groundbreaking vs. controversy in advertisement
Sara Sargent
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Make Smart Ads: How to Avoid Controversial Marketing

Advertising that stands out from the crowd is difficult to achieve—but it’s essential. Your consumers see hundreds of advertisements on a daily basis. If you’re expecting to break through the ad saturation most consumers endure, you need smarter ads.

What’s your plan for delivering that powerful advertising punch of shock and awe?

There’s a difference between an ad that’s groundbreaking versus one that’s controversial. Controversial advertisements often actively seek to offend a portion of their audience. Groundbreaking advertisements work to stop your audience in their tracks, but with good intentions, not in horror.

Sounds like a fine line to tread, right?

Let’s take a look at two commercials released by the same company. One received acclaim—but the other was heavily criticized for its insensitivity.

Internal Beauty: Groundbreaking Commercials

In 2013, Dove released an ad series titled “Dove Real Beauty Sketches.” In these commercials, women described themselves to an FBI sketch artist, who then revealed the difference between their perception of themselves and their actual selves.

This advertisement received significant praise for its insight. While the goal of the advertisement was to sell Dove products, it pulled double duty via its framework. The ad highlighted the ways in which women are socially encouraged to think about themselves—and the negativity that can build as a result.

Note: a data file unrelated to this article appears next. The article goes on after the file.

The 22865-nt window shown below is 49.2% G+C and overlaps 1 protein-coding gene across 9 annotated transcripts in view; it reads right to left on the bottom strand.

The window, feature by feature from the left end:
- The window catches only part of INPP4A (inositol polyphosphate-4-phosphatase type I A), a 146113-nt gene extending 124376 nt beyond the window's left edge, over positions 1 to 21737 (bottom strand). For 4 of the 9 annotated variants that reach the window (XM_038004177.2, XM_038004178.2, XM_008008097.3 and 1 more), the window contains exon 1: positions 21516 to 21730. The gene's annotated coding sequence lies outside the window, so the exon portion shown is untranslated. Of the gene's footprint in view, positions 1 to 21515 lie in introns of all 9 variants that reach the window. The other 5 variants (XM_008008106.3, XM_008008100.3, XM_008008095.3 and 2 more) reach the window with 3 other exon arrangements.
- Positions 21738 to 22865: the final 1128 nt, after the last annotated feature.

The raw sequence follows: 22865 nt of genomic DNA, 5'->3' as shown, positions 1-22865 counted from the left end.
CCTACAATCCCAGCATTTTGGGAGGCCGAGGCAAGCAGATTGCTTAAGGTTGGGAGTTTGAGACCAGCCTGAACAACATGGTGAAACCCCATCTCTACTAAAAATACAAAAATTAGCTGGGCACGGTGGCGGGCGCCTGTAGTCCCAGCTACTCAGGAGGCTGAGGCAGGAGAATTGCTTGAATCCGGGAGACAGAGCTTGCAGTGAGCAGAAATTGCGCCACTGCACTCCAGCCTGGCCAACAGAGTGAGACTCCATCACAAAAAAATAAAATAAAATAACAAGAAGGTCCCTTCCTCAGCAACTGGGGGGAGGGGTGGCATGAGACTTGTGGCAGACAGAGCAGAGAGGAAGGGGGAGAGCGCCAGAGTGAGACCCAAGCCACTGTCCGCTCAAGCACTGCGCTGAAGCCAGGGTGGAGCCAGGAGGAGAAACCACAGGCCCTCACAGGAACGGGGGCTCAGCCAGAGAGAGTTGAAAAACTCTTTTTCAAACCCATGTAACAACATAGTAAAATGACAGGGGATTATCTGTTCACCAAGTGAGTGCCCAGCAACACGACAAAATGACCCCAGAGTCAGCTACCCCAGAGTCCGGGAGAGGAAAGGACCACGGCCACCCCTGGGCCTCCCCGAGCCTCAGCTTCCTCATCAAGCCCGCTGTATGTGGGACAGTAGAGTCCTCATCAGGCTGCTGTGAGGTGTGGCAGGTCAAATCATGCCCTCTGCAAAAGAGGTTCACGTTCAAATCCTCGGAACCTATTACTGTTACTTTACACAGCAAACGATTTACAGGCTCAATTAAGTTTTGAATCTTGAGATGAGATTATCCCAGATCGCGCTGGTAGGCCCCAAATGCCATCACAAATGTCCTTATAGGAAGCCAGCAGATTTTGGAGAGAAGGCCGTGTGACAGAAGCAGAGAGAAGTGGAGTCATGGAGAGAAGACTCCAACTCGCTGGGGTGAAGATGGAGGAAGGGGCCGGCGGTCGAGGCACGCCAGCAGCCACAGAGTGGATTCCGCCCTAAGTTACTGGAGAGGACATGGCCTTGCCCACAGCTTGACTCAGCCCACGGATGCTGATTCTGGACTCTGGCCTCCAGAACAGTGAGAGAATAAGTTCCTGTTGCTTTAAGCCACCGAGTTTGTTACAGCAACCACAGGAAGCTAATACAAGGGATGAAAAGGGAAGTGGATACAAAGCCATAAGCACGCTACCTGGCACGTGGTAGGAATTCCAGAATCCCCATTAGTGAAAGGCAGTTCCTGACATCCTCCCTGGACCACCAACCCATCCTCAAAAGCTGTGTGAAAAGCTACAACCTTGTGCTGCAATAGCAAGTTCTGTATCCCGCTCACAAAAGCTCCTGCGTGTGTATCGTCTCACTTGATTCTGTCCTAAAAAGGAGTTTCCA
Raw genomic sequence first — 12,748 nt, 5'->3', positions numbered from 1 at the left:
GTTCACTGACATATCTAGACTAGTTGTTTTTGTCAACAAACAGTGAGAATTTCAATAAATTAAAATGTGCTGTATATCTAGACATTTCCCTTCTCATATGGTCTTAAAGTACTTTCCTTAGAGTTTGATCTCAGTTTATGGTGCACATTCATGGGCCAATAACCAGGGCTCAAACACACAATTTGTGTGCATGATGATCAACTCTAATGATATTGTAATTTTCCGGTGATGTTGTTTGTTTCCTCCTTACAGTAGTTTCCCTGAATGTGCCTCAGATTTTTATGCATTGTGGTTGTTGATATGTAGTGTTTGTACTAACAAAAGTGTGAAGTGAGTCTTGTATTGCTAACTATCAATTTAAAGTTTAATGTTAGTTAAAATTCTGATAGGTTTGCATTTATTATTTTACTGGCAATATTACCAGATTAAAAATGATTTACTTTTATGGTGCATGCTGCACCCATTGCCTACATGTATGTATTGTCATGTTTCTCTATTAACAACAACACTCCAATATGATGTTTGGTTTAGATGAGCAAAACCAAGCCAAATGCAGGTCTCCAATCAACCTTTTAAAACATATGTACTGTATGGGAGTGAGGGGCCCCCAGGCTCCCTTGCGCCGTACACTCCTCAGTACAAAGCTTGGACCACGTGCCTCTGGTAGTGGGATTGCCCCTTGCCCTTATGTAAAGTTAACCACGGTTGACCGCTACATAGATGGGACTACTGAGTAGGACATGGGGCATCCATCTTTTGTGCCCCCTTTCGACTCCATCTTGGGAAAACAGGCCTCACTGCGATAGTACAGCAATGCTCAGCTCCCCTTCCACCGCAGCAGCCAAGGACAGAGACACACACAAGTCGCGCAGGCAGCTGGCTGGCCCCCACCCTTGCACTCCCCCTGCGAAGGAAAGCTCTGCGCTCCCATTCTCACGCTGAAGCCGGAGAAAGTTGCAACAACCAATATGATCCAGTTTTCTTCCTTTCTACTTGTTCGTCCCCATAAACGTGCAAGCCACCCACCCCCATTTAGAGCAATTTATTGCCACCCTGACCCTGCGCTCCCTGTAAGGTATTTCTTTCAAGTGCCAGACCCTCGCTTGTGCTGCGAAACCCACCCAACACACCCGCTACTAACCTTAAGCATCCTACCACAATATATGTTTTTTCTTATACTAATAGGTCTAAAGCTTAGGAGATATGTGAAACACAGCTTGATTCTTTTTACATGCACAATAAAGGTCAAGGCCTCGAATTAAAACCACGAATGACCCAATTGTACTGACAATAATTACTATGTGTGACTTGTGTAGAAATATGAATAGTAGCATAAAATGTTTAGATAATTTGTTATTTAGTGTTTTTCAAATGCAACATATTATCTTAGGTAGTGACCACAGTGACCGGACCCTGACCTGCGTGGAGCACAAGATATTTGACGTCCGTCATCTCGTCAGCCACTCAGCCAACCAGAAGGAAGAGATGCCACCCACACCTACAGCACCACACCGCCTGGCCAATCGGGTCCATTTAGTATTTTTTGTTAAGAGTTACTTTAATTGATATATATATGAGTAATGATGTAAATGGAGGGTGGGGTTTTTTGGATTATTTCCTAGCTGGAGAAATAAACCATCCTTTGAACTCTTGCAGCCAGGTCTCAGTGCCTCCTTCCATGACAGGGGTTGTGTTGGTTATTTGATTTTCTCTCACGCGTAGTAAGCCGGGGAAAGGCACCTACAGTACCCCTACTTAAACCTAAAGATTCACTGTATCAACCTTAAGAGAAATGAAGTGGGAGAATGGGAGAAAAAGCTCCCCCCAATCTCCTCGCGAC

That framework of building women up made the advertisement truly , especially when compared to others released by similar beauty-oriented companies.

Black to White: Controversial Commercials

Now, for controversy. In 2017, Dove released a significantly more controversial advertisement.

While originally intended to show a woman morphing from one ethnicity to another to show the diversity of Dove’s audience, this ad quickly took a turn thanks to a .gif that spread like wildfire across Instagram and Facebook. This .gif showed the seconds of the commercial where a black woman transforms into a white woman, and showed off a huge error in judgement on Dove’s part.

Sure, the intent of the commercial wasn’t racist. But that on-screen transformation – or suggestion that black women should morph into white women with certain beauty products – did not, of course, sit well with consumers.

In reaction to the backlash, Dove pulled the advertisement from social media and issued an apology.

The Difference: Tone Matters!

Both of these commercials intended to sell Dove products while emphasizing the unique personal beauty of Dove’s consumer base. But these both teach a good lesson—tone matters. The commercial that received praise challenged perceptions of beauty standards and self-worth. The .gif advertisement, comparatively, used visual rhetoric in such a way that it inadvertently implied the superiority of one race over another.

Intention plays a significant role in the impact an ad will have on its audience. The video commercial wanted to boost consumers’ self-esteem while also selling a product. The .gif commercial wanted to express the functionality of a product (and made a glaring visual error in the process). One’s a smart ad—and the other an avoidable mistake.

So, how do you avoid errors like this?

Controversy can be anticipated but rarely manufactured. Comparatively, groundbreaking commercials require significant forethought and a deliberate, nuanced addressing of the topic at hand.

If you want your ads to stand out from your competitors, be smart about it. Think about the social issues that work throughout your industry. You can choose to address those issues in your ads, be it directly or subtly.

The most important thing, however, is to reveal something new and meaningful to your audience. Just don’t forget to check in with focus groups to make sure your visual message doesn’t conflict with your actual message. 

Image attribution: Feng Yu – stock.adobe.com

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